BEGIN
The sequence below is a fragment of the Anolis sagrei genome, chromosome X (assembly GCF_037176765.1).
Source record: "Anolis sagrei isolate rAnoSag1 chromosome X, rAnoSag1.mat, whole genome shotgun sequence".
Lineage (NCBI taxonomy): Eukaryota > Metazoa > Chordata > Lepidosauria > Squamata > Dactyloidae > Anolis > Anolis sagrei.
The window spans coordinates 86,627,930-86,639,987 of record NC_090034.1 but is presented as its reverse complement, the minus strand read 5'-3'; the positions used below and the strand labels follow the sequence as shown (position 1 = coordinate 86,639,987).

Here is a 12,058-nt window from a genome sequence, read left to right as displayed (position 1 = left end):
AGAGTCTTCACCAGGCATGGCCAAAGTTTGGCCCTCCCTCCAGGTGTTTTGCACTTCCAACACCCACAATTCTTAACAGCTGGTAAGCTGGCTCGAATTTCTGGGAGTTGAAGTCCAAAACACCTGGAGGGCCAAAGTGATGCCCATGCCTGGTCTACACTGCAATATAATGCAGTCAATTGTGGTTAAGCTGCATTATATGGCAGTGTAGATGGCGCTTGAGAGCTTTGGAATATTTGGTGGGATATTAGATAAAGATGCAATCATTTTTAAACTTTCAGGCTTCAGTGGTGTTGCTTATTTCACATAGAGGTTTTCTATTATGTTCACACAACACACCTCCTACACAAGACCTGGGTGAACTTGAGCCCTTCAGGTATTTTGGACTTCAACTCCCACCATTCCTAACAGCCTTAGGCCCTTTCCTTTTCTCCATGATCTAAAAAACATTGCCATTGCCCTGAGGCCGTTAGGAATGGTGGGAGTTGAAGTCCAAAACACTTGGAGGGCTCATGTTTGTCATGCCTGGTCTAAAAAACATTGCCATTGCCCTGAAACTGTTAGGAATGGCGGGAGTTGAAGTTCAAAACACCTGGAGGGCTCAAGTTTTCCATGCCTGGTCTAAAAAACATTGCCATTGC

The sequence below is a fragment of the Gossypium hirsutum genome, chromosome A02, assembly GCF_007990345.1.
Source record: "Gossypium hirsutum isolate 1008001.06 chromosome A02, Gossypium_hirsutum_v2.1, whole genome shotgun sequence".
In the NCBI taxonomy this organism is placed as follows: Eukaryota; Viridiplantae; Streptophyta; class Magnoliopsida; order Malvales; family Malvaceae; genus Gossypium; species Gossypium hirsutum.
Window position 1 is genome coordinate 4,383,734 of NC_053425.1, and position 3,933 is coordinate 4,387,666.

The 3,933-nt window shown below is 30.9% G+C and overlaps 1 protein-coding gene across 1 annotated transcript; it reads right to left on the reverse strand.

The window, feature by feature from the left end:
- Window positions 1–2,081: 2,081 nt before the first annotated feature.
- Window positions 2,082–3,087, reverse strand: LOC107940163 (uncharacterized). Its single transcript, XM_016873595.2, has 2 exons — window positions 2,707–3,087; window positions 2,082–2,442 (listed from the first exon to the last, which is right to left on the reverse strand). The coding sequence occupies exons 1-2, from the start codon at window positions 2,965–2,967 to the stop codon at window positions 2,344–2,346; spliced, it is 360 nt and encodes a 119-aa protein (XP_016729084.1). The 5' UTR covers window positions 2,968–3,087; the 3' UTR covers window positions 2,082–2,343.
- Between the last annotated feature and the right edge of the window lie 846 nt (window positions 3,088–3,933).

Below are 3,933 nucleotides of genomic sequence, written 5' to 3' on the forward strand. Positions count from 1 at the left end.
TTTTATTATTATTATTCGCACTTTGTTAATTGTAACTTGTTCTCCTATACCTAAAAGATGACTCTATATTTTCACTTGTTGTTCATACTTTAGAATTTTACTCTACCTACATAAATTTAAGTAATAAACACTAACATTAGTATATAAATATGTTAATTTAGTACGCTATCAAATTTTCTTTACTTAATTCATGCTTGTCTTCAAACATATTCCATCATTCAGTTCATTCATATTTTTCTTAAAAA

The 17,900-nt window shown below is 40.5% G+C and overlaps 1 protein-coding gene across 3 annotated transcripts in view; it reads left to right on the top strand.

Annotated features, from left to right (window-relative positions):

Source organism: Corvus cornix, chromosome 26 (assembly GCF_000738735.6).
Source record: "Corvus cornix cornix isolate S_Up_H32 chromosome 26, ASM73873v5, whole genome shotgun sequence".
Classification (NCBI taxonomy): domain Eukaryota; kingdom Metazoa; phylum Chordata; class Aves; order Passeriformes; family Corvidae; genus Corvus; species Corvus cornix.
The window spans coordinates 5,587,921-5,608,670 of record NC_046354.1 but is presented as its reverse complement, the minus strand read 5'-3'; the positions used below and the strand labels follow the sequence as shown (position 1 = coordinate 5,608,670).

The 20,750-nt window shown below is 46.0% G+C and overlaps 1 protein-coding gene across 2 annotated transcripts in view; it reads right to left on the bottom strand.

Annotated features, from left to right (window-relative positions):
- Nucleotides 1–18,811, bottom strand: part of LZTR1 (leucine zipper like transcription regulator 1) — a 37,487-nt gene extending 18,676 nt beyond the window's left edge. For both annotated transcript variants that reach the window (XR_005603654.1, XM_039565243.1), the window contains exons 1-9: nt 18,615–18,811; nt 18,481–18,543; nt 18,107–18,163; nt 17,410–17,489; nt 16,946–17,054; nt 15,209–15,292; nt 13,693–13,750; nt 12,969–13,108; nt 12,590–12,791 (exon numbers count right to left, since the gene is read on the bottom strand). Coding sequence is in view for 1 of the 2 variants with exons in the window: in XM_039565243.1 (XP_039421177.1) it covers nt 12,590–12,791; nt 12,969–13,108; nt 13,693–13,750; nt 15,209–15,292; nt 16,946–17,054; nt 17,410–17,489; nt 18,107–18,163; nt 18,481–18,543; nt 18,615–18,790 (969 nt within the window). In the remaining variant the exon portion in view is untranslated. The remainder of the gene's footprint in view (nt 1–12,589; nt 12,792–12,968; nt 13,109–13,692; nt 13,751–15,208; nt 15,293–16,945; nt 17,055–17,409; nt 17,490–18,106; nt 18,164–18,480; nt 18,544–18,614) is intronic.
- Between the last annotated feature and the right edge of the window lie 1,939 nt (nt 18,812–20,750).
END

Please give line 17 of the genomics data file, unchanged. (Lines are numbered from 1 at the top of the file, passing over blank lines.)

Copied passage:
TTTTATTATTATTATTCGCACTTTGTTAATTGTAACTTGTTCTCCTATACCTAAAAGATGACTCTATATTTTCACTTGTTGTTCATACTTTAGAATTTTACTCTACCTACATAAATTTAAGTAATAAACACTAACATTAGTATATAAATATGTTAATTTAGTACGCTATCAAATTTTCTTTACTTAATTCATGCTTGTCTTCAAACATATTCCATCATTCAGTTCATTCATATTTTTCTTAAAAA